Governor Wes Moore throws a pair of socks into a fire pit on the Beach
Maryland Governor Wes Moore throws his socks in the flames as he attends an Oyster Roast and Sock Burning event hosted by the Annapolis Maritime Museum & Park. The annual tradition marks the start to spring for sailors throughout the Chesapeake region. (Photo by Anthony DePanise/Maryland Office of the Governor)

After a cold, long winter in the Chesapeake Bay region, boaters are excited to get back out on the water. What better way to show that excitement than burning your socks and having an oyster roast?

Back in 1987, after a particularly cold and snowy winter, Annapolis native Bob Turner was over the winter and ready for the sailing season. He invited his colleagues and friends over after work to burn their socks and vow to not put any on again until next winter. Now, almost 40 years later, the sailing community tradition has spread to many waterfront towns across the Bay.

This tradition is celebrated every year on the week of the Vernal Equinox, which marks the official start of spring, and more importantly, the start to the boating season. Although throwing your socks in a heap of flames is celebration enough, the festivities don’t end there. Many different maritime associations such as the Annapolis Maritime Museum & Park and York River Yacht Club have oyster roasts to go along with the sock roast where there is fresh seafood and drinks to indulge in.

While these annual festivities are typically ticketed events that often sell out, the occasion is most important as a symbolic announcement to all sailing communities in the area that the season is starting, and fortunately, the Chesapeake Bay region is home to quite a few sailing communities working to increase the diversity and accessibility of the sport.

One example is the Universal Sailing Club. Founded by Marcus Asante and Michael Campbell in 2001, the boating community is based out of Baltimore, Maryland and aims to make the sport more inclusive for Black people living in the area. Through having Black captains, crew and boat owners, the club has created a safe space for Black people to explore the sailing community, something that Asante had wished for when he began sailing in the late 1990s.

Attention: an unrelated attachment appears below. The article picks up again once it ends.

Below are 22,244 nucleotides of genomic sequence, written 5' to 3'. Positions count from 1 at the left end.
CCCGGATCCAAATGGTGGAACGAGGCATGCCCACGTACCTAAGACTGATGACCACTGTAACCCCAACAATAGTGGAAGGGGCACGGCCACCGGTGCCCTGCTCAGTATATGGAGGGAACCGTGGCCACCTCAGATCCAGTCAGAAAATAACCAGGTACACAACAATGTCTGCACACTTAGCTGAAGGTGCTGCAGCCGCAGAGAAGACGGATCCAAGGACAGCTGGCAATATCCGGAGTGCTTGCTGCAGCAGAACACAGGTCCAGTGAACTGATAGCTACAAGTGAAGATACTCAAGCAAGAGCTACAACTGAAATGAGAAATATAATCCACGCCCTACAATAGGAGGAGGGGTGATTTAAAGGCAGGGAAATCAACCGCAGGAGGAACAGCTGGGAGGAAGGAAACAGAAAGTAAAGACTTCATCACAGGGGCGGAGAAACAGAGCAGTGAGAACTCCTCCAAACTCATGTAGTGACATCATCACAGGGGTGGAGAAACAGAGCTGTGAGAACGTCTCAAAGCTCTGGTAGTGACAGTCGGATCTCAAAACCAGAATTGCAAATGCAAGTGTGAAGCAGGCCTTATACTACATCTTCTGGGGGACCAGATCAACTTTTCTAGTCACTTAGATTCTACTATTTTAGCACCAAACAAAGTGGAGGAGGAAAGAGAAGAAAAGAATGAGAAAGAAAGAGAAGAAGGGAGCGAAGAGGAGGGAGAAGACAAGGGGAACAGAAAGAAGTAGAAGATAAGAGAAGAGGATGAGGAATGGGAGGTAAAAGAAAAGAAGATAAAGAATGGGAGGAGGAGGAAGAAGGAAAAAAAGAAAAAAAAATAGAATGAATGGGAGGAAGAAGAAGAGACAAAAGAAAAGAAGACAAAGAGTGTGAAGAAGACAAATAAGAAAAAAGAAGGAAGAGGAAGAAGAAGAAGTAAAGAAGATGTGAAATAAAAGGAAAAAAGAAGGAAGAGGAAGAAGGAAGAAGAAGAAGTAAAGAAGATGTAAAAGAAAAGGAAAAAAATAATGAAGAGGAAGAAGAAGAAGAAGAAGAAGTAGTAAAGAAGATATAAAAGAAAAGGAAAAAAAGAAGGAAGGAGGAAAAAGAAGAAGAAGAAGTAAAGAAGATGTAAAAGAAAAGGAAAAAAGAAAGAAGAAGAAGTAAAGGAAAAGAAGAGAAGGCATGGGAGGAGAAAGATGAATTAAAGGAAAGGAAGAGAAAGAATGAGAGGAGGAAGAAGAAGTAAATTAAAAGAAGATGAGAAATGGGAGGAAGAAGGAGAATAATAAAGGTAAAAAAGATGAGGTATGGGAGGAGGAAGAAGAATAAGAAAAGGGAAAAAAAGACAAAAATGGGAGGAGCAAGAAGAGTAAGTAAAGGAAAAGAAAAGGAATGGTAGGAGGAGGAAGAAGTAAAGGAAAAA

Women on Water, which is part of the Pentagon Sailing Club, is another local sailing group focused on increasing the diversity of the sport. As a community of women that helps other women get into sailing, the group hosts sailing outings 2-3 times a month and has events, panels and meet and greets that ease new members into their community.

Yet another local organization focused on accessibility and equity is the Chesapeake Region Accessible Boating (CRAB) Program. Founded in 1991, this group provides access to sailing for those with disabilities or are recovering from serious injuries, as well as youth from underserved communities. The group got its start after Annapolis local Don Backe was paralyzed in a car accident in 1989, and all he wanted to do during his recovery was return to the water. After his friends rallied around him to find new ways for him to set sail, Backe decided he would dedicate his life to helping others have access to sailing.

Boaters in the Bay region are lucky to be able to set sail in an area with such rich maritime history and culture, shaped by Native Americans, colonists and watermen through hundreds of years.

Sailing throughout the watershed provides access points to many different areas booming with maritime history, such as Downtown Annapolis, the Baltimore Inner Harbor and the James River, all of which have been used as ports for trade and commerce over the years.

Although not every group in the Bay region hosts its own sock burning festivities, they are all able to come together during the season to do what they love— sailing and enjoying the unique setting that is the Chesapeake Bay.

Do you have a story about how you first got into sailing or a club you want to highlight? Let us know in the comments!



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